Life Group Discussion Guide for October 23, 2022
Life in the Lion’s Den: A Study of 1 Peter
Life as an Exile: Within Your ‘Household’
1 Peter 2:18 – 3:7
The word household is in scare quotes above. Here is why: We misread the NT when we equate our modern concept of “family” with the instructions to slaves-masters, children-parents, wives-husbands in Peter and Paul. To us, a household/family is mom, dad, and the kids; in Greco-Roman culture, a household/family was more like what we identify as a small business or mom-and-pop store or family farm. 1 Peter 2:15 lets us know that some of the hostility Peter’s readers were facing had to do with the claim that “freedom” and “status” (cf. 2:9-10) affirmed for believers would make them rebellious, unreliable, and hostile to the family patriarch (their term was pater familias or “father of the household”) whose civic duty was to keep order and manage his slaves, hired hands, children, and wife with a firm hand and unbending authority.
Dinner Table Questions
– Has work, school, or some other social setting ever put you at unfair disadvantage because of your Christian faith or moral duty? How did you handle the situation?
– Before we celebrate living in a country where slavery is illegal, do you realize that people still work at minimum wage to support their families and have to accept working conditions, tasks, and abusive treatment most of us would not accept?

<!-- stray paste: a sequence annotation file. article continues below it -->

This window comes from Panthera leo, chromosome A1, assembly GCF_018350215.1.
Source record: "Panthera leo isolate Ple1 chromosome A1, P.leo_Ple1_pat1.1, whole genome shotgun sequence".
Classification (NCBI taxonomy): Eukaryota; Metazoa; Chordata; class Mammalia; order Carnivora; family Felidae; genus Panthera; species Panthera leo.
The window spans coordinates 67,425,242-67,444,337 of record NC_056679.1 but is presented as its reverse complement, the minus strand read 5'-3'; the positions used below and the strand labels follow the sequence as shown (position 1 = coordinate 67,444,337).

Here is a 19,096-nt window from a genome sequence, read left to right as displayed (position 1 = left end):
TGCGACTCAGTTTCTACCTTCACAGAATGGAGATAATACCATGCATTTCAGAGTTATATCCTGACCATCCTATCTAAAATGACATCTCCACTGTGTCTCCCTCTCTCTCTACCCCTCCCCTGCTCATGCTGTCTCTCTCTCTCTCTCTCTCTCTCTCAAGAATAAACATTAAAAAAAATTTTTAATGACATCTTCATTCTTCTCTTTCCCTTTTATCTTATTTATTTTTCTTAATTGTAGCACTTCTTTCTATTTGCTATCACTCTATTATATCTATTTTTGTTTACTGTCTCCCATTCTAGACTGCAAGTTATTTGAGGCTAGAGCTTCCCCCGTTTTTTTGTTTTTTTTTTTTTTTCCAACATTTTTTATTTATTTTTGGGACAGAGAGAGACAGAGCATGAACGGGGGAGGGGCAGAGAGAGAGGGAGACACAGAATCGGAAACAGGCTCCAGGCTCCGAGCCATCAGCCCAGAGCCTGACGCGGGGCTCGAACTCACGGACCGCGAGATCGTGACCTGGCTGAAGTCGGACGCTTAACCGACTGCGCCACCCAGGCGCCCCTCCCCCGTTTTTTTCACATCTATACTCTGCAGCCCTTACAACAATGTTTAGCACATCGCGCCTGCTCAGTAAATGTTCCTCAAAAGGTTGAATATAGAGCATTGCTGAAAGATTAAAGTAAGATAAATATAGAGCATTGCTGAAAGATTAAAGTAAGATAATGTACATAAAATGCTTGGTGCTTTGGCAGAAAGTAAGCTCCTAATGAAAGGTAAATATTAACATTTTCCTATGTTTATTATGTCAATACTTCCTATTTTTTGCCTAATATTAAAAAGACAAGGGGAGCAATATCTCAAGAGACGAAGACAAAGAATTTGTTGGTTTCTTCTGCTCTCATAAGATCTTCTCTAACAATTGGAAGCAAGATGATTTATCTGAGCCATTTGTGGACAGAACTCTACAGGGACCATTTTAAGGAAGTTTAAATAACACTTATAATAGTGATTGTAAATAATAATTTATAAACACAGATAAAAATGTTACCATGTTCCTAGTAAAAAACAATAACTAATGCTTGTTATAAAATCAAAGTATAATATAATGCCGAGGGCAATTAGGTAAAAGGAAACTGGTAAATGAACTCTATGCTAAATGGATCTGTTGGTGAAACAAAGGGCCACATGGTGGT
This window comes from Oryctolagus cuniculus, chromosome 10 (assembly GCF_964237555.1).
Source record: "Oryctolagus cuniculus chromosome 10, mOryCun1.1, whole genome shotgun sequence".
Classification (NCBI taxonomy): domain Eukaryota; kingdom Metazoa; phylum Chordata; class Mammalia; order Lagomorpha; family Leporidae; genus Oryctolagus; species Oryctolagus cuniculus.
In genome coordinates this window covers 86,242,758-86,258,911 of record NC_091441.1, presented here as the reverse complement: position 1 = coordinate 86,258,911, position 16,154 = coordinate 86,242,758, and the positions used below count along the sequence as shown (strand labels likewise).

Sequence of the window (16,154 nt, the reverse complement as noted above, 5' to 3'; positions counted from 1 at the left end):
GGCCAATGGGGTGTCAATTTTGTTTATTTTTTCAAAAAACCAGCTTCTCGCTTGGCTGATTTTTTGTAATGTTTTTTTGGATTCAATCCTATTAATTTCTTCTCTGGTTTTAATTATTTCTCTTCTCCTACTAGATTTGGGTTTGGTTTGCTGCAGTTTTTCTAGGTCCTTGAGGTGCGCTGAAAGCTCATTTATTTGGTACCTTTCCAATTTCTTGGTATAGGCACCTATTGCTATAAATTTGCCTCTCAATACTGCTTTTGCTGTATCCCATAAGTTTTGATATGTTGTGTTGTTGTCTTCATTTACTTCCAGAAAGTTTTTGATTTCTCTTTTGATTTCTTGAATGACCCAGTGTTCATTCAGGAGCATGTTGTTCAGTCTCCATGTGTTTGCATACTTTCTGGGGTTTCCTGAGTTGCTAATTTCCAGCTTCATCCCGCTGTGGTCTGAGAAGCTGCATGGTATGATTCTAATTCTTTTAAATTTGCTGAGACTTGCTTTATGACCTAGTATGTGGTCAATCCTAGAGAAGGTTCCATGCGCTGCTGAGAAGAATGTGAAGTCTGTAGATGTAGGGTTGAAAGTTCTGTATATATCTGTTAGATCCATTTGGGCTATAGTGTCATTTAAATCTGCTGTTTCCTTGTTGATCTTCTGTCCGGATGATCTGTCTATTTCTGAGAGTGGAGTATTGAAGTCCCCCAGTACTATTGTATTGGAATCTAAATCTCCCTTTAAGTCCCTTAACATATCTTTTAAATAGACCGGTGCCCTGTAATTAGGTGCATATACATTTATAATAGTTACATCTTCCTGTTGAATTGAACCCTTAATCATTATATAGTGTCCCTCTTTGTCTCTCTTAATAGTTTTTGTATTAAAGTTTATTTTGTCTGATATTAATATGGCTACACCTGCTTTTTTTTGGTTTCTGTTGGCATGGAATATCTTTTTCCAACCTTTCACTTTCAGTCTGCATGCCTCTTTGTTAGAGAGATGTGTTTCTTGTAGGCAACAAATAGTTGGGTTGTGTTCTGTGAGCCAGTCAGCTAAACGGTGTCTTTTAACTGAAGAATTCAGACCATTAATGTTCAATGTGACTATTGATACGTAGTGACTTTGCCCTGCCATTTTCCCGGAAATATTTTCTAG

The Greco-Roman world was built on power. The few who had it usually flourished, and the many who did not were always at their mercy.
– Slaves had essentially no rights and were “living tools” (Aristotle). They were owned, had no “right of appeal” to their owners, and were dehumanized daily by abuse we cannot imagine. Peter clearly assumes most of his readers were from this class.
– Wives in a Roman family had higher status than a slave, but they typically managed a limited number of household slaves who tended to domestic chores.
– Husbands ruled households on the model of the emperor (cf. 2:13) and had unlimited rights over not only their own persons but also their slaves, children, and wives.
– Use your “biblical imagination” to describe two or three situations in which a Christian could be put into an unjust situation and exploited by an unbeliever.
Christians in Peter’s time had no option for changing their social structures and the injustices they generated. So the apostle used great wisdom to teach them how to react. Follow his argument . . .
– Peter uses Isaiah 53 as the basis for his counsel – the “Suffering Servant” passage.
– Pause to read Isaiah 53. Imagine how an abused slave or wife might read his or her name and life situation into this text. How does Peter make Jesus the model for his readers?
– Without sanctioning either slavery, male chauvinism, or any other form of abuse, today’s text assigns dignity to oppressed people (i.e., they are being treated as Jesus himself was treated!) and planted the seed whose fruit (i.e., human rights) we still reap.
Monday Morning Questions
– What insight from this text can help you this week in dealing with some slight or insult?
– What insight can help you treat others as you want to be treated in their situation?